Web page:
deprive any person of life, liberty or property without due process of law,” which is the favorite clause nowadays upon which to hang sweeping decisions regarding fundamental rights.

The only difference in the administration of the law and the exercise of judicial discretion lies in the fact that the courts of the present day protect the fundamental rights of men by stretching the constitutional provisions so as to embrace the court's notions of fundamental rights, whereas in the earlier days the courts held laws void and unconstitutional for iden

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to arrest or nullify a law passed in liberty or property without due prorelation to a subject within the scope cess of law, or to deny to any of of the legislative authority, on the them the equal protection of the ground that it conflicts with their laws... Many wrongs may be notions of natural right, absolute obnoxious to the prohibitions of the justice or sound morality.' It may fourteenth amendment which are be said, therefore, that the doctrine not, in any just sense, incidents or of a higher law than the constitution elements of slavery. Such, for exhas no longer any foothold in Amer. ample, would be the taking of priican jurisprudence.”

vate property without due process 1 Regarding the sweeping char- of law; or allowing persons who have acter of the guarantees contained in committed certain crimes (horsethe fourteenth amendment the su- stealing, for example) to be seized preme court of the United States has and hung by the posse comitatus, said (Civil Rights Cases (1883), 109 without regular trial; or denying to U. S. 3, 23, 3 Sup. Ct. R. 18): “ Under any person or class of persons the the fourteenth amendment it (con- right to pursue any peaceful avocagress) has power to counteract and tion allowed to others. What is render nugatory all state laws and called “class legislation' would beproceedings which have the effect to long to this category, and would be abridge any of the privileges or im- obnoxious to the prohibitions of the munities of citizens of the United fourteenth amendment.” States, or to deprive them of life,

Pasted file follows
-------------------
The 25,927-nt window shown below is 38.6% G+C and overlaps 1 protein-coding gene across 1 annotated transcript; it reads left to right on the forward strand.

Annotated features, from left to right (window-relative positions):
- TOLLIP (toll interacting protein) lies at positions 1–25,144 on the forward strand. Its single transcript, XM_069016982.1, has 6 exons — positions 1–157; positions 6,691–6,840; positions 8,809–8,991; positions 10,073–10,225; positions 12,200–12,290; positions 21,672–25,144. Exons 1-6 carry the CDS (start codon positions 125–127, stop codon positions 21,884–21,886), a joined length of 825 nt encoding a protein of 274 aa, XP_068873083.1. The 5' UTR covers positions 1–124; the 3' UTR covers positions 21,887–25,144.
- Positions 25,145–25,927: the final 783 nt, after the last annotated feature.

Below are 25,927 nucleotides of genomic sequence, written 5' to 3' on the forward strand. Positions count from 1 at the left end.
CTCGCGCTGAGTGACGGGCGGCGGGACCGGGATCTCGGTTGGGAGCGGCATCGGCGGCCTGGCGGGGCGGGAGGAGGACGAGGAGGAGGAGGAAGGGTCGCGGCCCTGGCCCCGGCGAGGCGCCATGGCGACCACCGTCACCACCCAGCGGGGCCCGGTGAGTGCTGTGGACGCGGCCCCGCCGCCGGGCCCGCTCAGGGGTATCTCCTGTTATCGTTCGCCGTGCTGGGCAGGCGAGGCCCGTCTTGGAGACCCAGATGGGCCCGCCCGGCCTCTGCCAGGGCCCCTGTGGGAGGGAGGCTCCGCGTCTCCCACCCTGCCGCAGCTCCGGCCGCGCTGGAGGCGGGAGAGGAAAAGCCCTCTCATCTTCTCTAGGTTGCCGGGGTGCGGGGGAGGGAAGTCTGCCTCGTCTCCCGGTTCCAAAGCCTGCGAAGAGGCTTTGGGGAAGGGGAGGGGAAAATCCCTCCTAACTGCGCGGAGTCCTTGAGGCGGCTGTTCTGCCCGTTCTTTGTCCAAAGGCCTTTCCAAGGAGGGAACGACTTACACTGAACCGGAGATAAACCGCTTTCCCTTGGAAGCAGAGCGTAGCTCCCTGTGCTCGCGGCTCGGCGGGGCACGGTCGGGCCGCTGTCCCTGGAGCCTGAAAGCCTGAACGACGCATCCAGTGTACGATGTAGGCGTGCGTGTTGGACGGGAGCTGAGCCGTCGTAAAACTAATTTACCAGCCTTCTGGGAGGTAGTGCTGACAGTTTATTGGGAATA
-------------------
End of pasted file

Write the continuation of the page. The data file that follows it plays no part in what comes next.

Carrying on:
tically the same reasons, without troubling themselves to inquire whether any particular phrase or clause in state or federal constitutions was broad enough to cover the rights and liberties upheld.

It is entirely clear that the courts continue to exercise a wide discretion in determining the validity of legislative enactments. They do not hesitate to oppose their notions of what is fundamentally right to the notions of legislators, and no difficulty is experienced in finding in some of the more sweeping generalizations of federal or state constitutions sufficient guaranty against the invasion of any of the rights and liberties which the courts deem fundamentally essential to social progress and welfare.

It is idle to attempt to restrict the courts in the application of these general tests of validity. The discussion of any ccnstitutional limitation involves fundamental principles; the very definition of terms used in a written constitution depends largely upon the prevailing ideas concerning principles of a fundamental character, and men who do not agree upon the fundamental principles involved could not by any possibility agree upon the definition of any term affecting these principles. So that, in the long run, the decisions of courts as to the exact construction of any particular phrase or clause of a constitution must turn largely upon the ideas, beliefs and convictiors of the members of the court concerning the fundamental principles involved. The interpretation that a Charles I. would, in good faith, place upon a constitutional restriction would differ radically from the interpretation that would be given it by a Cromwell or a Hampden.